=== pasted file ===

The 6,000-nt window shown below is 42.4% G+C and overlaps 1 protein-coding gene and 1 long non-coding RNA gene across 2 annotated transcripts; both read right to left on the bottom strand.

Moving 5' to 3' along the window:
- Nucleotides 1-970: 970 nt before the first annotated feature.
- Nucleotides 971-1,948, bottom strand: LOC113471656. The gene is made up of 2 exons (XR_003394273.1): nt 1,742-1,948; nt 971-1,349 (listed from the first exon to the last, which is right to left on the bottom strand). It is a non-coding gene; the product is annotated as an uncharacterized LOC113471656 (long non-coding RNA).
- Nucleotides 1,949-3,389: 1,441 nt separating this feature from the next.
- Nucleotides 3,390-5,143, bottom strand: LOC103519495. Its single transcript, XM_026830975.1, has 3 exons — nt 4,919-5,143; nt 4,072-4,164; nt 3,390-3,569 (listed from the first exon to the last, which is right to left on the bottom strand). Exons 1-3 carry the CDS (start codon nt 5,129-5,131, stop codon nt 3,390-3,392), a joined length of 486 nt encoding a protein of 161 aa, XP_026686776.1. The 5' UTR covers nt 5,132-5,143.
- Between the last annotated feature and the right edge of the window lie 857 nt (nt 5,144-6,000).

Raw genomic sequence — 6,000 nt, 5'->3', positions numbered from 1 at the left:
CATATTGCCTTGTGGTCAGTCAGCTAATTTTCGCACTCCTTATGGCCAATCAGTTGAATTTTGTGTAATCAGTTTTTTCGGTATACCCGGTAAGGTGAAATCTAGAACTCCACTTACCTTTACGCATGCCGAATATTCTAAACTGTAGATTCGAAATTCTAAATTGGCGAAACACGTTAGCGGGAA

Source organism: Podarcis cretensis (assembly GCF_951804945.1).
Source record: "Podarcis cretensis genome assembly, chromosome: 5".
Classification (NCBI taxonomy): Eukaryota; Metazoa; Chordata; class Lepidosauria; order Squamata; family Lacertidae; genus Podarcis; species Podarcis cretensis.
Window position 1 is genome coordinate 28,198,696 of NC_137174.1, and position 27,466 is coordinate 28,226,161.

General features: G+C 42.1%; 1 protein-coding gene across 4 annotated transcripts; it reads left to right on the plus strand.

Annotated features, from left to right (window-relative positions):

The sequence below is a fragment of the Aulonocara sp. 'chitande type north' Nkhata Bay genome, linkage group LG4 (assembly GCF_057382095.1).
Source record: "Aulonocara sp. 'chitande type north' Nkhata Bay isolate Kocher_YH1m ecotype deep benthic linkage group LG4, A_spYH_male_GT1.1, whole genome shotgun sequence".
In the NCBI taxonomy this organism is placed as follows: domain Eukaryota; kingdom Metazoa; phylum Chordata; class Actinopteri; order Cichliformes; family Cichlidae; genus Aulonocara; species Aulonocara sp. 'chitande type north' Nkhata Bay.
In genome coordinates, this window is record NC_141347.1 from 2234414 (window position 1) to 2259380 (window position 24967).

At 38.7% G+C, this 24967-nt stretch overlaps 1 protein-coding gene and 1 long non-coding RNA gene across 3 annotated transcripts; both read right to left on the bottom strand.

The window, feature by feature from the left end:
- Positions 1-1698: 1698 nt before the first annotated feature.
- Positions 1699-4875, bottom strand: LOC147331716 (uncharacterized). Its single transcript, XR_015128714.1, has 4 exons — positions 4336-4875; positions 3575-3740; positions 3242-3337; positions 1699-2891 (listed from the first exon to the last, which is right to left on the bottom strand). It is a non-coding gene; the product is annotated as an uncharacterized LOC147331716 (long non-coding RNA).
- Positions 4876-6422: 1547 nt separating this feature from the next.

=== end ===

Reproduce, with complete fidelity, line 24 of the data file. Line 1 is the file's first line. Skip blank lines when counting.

- Positions 4876-6422: 1547 nt separating this feature from the next.